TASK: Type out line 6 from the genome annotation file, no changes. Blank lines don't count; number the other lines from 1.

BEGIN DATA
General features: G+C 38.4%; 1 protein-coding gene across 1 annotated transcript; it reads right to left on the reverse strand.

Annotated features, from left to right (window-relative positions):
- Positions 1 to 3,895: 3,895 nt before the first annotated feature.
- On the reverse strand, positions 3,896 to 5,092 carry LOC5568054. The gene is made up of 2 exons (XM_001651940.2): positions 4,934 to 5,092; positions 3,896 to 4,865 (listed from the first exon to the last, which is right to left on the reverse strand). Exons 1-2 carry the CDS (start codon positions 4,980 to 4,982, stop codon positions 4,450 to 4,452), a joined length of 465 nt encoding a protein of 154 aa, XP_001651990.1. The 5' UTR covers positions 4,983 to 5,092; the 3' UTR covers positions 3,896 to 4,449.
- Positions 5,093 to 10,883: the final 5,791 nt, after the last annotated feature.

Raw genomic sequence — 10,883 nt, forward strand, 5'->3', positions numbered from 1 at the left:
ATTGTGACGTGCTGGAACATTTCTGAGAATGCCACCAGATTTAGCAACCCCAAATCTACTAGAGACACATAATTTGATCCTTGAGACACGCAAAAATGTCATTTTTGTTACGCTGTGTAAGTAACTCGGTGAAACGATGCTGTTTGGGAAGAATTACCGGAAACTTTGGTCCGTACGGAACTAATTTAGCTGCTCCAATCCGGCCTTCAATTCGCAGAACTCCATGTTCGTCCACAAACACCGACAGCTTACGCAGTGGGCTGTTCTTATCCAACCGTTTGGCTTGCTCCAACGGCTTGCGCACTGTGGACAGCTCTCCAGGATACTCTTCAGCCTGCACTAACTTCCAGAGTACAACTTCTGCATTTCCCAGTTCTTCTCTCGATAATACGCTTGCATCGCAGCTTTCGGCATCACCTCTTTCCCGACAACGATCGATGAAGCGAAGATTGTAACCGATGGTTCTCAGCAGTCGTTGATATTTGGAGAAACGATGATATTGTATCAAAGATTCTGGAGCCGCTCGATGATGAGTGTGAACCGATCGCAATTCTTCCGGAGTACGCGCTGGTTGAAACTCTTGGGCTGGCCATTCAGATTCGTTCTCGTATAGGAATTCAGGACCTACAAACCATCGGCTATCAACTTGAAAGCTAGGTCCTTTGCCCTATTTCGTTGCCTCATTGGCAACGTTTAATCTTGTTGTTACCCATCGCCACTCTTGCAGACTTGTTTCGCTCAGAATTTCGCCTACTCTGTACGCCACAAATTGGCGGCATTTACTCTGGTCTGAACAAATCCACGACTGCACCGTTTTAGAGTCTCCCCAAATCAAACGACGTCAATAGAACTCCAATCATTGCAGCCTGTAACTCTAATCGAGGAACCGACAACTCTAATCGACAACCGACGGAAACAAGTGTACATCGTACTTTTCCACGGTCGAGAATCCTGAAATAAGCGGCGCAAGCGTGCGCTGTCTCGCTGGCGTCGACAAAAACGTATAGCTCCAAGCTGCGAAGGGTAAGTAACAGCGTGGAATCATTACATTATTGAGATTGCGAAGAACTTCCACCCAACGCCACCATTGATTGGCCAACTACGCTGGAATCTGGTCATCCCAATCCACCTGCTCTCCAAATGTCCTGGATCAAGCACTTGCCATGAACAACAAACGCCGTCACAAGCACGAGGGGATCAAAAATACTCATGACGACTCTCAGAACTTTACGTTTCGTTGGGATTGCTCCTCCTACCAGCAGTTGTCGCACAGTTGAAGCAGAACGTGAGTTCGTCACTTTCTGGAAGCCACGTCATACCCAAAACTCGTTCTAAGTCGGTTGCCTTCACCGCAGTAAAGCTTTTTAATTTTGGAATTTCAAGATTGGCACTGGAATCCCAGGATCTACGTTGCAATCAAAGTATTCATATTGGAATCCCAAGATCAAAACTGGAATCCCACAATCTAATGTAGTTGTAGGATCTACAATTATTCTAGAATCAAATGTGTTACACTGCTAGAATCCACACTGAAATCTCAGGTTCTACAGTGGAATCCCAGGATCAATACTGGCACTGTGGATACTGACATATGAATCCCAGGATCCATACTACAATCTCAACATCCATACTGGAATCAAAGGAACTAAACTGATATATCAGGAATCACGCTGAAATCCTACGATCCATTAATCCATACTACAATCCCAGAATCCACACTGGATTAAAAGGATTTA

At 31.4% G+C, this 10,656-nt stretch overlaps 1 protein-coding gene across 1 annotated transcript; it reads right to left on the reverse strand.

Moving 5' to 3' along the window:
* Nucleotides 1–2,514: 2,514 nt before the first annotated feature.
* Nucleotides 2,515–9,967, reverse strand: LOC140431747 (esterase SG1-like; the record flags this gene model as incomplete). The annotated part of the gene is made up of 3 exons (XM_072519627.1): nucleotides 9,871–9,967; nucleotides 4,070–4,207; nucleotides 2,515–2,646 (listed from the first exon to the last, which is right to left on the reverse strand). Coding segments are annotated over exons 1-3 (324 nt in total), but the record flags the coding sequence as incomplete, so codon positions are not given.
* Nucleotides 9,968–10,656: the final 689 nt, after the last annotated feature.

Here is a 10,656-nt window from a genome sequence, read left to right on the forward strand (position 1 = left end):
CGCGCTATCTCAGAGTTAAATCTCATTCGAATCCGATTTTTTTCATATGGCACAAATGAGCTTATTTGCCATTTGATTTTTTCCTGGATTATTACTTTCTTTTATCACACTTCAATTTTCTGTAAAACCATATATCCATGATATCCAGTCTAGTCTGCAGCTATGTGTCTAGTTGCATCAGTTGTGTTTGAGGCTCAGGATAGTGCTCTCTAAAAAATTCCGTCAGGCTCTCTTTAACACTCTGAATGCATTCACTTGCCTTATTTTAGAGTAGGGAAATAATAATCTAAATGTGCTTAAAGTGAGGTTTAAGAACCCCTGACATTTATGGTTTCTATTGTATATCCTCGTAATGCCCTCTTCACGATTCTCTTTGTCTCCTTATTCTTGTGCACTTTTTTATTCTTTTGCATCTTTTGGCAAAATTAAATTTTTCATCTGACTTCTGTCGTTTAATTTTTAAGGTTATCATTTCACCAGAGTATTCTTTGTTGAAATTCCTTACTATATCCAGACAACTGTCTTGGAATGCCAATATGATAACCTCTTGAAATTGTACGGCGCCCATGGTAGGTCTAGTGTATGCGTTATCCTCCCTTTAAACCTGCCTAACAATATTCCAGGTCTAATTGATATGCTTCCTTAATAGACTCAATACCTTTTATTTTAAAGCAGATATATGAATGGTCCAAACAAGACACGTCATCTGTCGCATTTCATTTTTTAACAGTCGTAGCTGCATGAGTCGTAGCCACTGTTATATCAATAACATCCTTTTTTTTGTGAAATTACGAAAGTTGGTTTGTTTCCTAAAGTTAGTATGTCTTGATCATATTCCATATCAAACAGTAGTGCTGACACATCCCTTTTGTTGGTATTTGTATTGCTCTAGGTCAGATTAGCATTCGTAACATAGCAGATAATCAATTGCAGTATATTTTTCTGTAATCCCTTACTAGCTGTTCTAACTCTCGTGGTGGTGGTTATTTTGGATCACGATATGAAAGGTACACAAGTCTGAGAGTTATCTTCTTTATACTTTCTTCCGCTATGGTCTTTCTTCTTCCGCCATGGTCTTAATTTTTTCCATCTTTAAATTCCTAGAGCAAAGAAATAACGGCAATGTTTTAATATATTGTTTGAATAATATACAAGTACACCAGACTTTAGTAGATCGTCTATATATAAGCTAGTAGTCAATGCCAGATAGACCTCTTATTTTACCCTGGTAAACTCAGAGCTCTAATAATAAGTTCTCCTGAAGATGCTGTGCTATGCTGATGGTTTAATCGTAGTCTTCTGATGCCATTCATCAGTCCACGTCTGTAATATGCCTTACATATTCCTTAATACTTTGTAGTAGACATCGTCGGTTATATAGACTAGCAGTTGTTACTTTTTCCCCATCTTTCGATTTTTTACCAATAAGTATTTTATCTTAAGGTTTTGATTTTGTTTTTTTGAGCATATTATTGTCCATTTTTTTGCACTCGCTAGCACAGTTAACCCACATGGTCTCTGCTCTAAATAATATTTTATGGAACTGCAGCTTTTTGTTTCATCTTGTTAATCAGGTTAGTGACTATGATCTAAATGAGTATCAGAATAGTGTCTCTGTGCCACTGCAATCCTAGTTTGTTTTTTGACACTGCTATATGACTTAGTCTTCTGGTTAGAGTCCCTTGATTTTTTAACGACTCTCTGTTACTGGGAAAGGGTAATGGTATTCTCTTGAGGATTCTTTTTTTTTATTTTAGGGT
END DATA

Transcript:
Raw genomic sequence — 10,883 nt, forward strand, 5'->3', positions numbered from 1 at the left: